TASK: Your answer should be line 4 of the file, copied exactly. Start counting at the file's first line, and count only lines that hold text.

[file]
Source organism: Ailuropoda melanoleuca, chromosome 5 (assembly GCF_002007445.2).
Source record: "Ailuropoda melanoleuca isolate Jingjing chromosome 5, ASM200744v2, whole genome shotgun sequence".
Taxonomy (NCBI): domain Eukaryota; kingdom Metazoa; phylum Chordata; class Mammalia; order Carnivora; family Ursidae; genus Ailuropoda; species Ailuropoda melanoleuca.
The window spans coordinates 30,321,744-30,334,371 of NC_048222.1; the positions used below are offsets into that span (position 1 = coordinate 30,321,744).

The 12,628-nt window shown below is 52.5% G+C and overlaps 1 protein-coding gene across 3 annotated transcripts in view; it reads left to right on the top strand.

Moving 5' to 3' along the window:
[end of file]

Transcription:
The window spans coordinates 30,321,744-30,334,371 of NC_048222.1; the positions used below are offsets into that span (position 1 = coordinate 30,321,744).